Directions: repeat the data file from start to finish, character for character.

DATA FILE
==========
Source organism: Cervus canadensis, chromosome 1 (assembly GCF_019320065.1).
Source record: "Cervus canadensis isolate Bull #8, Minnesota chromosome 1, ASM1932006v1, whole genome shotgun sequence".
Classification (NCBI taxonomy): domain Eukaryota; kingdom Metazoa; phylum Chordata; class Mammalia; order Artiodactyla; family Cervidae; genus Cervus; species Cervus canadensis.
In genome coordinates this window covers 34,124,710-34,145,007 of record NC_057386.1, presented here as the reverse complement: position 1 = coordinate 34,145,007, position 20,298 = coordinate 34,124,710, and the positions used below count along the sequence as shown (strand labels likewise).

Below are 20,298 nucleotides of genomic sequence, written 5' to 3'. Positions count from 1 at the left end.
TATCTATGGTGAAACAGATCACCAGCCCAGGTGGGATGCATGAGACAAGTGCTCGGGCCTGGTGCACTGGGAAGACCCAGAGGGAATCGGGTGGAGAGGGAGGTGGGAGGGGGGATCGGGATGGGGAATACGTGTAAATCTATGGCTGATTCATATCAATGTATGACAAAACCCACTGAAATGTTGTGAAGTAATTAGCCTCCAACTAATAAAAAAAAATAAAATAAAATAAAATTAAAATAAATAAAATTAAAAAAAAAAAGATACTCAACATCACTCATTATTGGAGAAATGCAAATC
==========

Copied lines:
Source organism: Cervus canadensis, chromosome 1 (assembly GCF_019320065.1).
Source record: "Cervus canadensis isolate Bull #8, Minnesota chromosome 1, ASM1932006v1, whole genome shotgun sequence".
Classification (NCBI taxonomy): domain Eukaryota; kingdom Metazoa; phylum Chordata; class Mammalia; order Artiodactyla; family Cervidae; genus Cervus; species Cervus canadensis.
In genome coordinates this window covers 34,124,710-34,145,007 of record NC_057386.1, presented here as the reverse complement: position 1 = coordinate 34,145,007, position 20,298 = coordinate 34,124,710, and the positions used below count along the sequence as shown (strand labels likewise).

Below are 20,298 nucleotides of genomic sequence, written 5' to 3'. Positions count from 1 at the left end.
TATCTATGGTGAAACAGATCACCAGCCCAGGTGGGATGCATGAGACAAGTGCTCGGGCCTGGTGCACTGGGAAGACCCAGAGGGAATCGGGTGGAGAGGGAGGTGGGAGGGGGGATCGGGATGGGGAATACGTGTAAATCTATGGCTGATTCATATCAATGTATGACAAAACCCACTGAAATGTTGTGAAGTAATTAGCCTCCAACTAATAAAAAAAAATAAAATAAAATAAAATTAAAATAAATAAAATTAAAAAAAAAAAGATACTCAACATCACTCATTATTGGAGAAATGCAAATC